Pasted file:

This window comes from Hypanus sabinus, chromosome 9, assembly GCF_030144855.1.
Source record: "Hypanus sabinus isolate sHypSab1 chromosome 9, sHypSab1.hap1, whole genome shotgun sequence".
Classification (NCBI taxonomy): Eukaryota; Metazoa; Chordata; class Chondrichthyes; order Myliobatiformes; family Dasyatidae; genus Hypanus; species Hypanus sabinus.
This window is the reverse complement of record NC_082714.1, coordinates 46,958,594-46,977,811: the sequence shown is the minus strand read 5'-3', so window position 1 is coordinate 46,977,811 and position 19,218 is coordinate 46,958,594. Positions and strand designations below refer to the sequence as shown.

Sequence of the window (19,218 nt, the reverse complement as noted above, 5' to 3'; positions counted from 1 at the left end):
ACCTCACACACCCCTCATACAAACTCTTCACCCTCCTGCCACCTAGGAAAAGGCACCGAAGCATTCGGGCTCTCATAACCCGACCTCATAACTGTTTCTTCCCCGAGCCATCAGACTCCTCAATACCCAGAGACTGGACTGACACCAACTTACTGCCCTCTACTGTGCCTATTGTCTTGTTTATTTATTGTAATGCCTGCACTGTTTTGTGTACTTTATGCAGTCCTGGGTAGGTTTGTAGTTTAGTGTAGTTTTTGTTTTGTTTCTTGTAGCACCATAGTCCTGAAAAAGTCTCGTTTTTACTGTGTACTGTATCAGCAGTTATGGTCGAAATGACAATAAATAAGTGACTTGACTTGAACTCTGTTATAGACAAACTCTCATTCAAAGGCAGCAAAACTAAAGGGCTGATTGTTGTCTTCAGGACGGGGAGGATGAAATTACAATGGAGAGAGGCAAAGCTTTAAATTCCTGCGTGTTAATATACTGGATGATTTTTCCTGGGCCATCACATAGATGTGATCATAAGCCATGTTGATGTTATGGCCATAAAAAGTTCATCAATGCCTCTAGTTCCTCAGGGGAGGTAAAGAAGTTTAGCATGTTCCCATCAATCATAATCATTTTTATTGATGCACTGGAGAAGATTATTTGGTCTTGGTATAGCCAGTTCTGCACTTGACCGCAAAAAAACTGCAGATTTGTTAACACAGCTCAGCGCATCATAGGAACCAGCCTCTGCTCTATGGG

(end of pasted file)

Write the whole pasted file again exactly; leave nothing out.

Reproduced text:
This window comes from Hypanus sabinus, chromosome 9, assembly GCF_030144855.1.
Source record: "Hypanus sabinus isolate sHypSab1 chromosome 9, sHypSab1.hap1, whole genome shotgun sequence".
Classification (NCBI taxonomy): Eukaryota; Metazoa; Chordata; class Chondrichthyes; order Myliobatiformes; family Dasyatidae; genus Hypanus; species Hypanus sabinus.
This window is the reverse complement of record NC_082714.1, coordinates 46,958,594-46,977,811: the sequence shown is the minus strand read 5'-3', so window position 1 is coordinate 46,977,811 and position 19,218 is coordinate 46,958,594. Positions and strand designations below refer to the sequence as shown.

Sequence of the window (19,218 nt, the reverse complement as noted above, 5' to 3'; positions counted from 1 at the left end):
ACCTCACACACCCCTCATACAAACTCTTCACCCTCCTGCCACCTAGGAAAAGGCACCGAAGCATTCGGGCTCTCATAACCCGACCTCATAACTGTTTCTTCCCCGAGCCATCAGACTCCTCAATACCCAGAGACTGGACTGACACCAACTTACTGCCCTCTACTGTGCCTATTGTCTTGTTTATTTATTGTAATGCCTGCACTGTTTTGTGTACTTTATGCAGTCCTGGGTAGGTTTGTAGTTTAGTGTAGTTTTTGTTTTGTTTCTTGTAGCACCATAGTCCTGAAAAAGTCTCGTTTTTACTGTGTACTGTATCAGCAGTTATGGTCGAAATGACAATAAATAAGTGACTTGACTTGAACTCTGTTATAGACAAACTCTCATTCAAAGGCAGCAAAACTAAAGGGCTGATTGTTGTCTTCAGGACGGGGAGGATGAAATTACAATGGAGAGAGGCAAAGCTTTAAATTCCTGCGTGTTAATATACTGGATGATTTTTCCTGGGCCATCACATAGATGTGATCATAAGCCATGTTGATGTTATGGCCATAAAAAGTTCATCAATGCCTCTAGTTCCTCAGGGGAGGTAAAGAAGTTTAGCATGTTCCCATCAATCATAATCATTTTTATTGATGCACTGGAGAAGATTATTTGGTCTTGGTATAGCCAGTTCTGCACTTGACCGCAAAAAAACTGCAGATTTGTTAACACAGCTCAGCGCATCATAGGAACCAGCCTCTGCTCTATGGG